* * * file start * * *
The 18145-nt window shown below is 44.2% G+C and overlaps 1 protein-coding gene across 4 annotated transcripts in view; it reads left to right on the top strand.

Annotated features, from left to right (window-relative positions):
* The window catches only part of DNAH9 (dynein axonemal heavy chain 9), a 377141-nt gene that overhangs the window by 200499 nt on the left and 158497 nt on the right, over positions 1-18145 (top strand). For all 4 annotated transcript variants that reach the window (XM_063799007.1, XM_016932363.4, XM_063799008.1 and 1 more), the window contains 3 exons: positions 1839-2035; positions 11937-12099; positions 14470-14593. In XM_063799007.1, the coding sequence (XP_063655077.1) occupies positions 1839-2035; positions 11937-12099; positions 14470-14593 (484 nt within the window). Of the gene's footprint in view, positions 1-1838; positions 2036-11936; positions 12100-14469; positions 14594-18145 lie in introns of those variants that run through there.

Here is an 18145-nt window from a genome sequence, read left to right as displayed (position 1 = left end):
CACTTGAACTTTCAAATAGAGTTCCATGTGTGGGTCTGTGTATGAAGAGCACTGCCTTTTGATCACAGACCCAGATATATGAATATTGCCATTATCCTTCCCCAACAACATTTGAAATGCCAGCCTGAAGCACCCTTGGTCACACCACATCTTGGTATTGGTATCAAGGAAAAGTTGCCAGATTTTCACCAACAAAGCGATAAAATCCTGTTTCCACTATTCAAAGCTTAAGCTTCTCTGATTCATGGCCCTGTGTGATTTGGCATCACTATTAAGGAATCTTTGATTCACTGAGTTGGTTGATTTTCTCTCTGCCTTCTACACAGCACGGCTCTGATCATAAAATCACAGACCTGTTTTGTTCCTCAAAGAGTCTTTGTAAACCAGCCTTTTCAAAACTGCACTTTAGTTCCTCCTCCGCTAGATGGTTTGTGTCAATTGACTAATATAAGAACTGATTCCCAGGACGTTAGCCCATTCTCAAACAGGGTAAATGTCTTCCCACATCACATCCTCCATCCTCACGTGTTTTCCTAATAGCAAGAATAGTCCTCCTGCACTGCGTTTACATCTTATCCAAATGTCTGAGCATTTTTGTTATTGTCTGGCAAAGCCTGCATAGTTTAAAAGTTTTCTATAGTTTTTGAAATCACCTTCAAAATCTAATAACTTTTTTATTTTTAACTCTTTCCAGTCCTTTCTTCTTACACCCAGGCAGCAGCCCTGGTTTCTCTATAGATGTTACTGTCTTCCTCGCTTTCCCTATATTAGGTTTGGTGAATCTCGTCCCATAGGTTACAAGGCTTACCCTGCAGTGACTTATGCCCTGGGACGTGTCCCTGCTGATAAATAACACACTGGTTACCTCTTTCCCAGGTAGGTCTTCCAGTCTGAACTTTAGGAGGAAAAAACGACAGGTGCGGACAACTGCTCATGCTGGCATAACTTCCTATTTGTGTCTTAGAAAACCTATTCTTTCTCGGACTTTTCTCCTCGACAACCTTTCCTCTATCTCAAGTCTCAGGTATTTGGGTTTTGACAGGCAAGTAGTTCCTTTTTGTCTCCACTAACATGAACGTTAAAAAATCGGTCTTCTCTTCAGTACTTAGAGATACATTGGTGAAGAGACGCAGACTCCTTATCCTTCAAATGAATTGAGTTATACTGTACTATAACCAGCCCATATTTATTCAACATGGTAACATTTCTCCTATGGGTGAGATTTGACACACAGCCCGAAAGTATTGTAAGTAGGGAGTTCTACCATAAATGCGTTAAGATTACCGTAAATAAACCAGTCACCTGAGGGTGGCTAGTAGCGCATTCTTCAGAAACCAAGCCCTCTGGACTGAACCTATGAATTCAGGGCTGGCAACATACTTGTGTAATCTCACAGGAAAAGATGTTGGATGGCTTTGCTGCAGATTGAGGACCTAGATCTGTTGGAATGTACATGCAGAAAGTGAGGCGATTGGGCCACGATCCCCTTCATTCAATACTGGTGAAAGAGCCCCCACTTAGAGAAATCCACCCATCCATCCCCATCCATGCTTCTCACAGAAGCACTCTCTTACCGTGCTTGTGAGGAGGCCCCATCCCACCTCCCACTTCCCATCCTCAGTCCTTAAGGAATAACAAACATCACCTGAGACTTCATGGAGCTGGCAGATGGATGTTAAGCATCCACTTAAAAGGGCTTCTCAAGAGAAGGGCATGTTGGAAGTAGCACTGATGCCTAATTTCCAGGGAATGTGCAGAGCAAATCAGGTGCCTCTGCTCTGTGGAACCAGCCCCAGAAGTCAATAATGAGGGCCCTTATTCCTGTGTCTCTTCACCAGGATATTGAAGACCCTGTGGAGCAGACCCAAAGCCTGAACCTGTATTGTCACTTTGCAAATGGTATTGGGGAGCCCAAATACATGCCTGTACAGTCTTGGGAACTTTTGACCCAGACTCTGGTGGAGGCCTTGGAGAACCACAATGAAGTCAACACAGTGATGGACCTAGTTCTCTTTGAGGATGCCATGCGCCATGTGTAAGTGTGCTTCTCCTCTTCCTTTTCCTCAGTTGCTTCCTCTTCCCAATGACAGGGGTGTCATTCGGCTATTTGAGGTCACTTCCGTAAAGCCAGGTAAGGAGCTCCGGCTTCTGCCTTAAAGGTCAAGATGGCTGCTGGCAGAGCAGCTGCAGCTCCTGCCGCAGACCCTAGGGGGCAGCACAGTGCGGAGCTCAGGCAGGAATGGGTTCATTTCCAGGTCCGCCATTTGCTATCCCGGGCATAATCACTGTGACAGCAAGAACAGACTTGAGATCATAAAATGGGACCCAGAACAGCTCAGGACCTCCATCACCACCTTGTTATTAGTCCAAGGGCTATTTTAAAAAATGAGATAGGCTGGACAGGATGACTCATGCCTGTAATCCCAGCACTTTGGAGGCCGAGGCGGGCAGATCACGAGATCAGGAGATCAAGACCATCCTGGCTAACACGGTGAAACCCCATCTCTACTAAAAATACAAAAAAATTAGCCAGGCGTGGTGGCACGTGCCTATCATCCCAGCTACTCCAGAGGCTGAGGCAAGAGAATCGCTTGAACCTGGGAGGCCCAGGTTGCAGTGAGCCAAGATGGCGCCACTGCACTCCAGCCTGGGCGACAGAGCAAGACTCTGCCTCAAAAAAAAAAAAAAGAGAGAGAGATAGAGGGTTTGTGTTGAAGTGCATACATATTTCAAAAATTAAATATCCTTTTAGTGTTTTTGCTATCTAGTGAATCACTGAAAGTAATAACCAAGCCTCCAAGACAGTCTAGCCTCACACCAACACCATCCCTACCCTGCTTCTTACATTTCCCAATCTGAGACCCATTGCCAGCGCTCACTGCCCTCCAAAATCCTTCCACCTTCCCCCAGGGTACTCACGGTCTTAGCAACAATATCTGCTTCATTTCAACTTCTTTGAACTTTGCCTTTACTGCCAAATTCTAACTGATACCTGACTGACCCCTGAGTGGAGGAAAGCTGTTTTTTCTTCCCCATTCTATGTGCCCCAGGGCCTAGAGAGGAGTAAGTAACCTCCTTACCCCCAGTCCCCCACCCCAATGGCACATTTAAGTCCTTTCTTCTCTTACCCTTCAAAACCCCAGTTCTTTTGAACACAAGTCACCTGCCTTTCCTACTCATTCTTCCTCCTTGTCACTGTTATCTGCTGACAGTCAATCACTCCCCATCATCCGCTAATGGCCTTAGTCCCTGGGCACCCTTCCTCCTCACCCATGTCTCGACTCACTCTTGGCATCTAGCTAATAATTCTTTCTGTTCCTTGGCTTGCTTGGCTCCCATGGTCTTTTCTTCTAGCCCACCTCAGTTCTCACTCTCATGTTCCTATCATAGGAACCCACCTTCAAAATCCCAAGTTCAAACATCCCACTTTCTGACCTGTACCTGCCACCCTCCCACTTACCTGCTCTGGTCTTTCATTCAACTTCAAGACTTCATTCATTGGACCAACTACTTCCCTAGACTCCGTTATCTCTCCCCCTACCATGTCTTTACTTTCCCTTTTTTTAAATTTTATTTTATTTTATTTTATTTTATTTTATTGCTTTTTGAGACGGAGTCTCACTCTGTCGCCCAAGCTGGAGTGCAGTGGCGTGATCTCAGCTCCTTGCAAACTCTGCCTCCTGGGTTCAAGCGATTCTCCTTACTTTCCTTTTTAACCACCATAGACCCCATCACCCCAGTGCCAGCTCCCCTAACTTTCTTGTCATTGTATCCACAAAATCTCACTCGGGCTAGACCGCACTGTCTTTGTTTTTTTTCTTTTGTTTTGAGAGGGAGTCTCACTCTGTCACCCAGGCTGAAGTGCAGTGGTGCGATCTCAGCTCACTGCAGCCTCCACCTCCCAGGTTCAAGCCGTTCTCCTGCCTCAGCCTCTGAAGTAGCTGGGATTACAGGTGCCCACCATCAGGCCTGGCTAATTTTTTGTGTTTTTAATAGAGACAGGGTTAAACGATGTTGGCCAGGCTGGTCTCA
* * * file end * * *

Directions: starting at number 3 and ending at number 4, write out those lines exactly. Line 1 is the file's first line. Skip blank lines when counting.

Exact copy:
* The window catches only part of DNAH9 (dynein axonemal heavy chain 9), a 377141-nt gene that overhangs the window by 200499 nt on the left and 158497 nt on the right, over positions 1-18145 (top strand). For all 4 annotated transcript variants that reach the window (XM_063799007.1, XM_016932363.4, XM_063799008.1 and 1 more), the window contains 3 exons: positions 1839-2035; positions 11937-12099; positions 14470-14593. In XM_063799007.1, the coding sequence (XP_063655077.1) occupies positions 1839-2035; positions 11937-12099; positions 14470-14593 (484 nt within the window). Of the gene's footprint in view, positions 1-1838; positions 2036-11936; positions 12100-14469; positions 14594-18145 lie in introns of those variants that run through there.

Here is an 18145-nt window from a genome sequence, read left to right as displayed (position 1 = left end):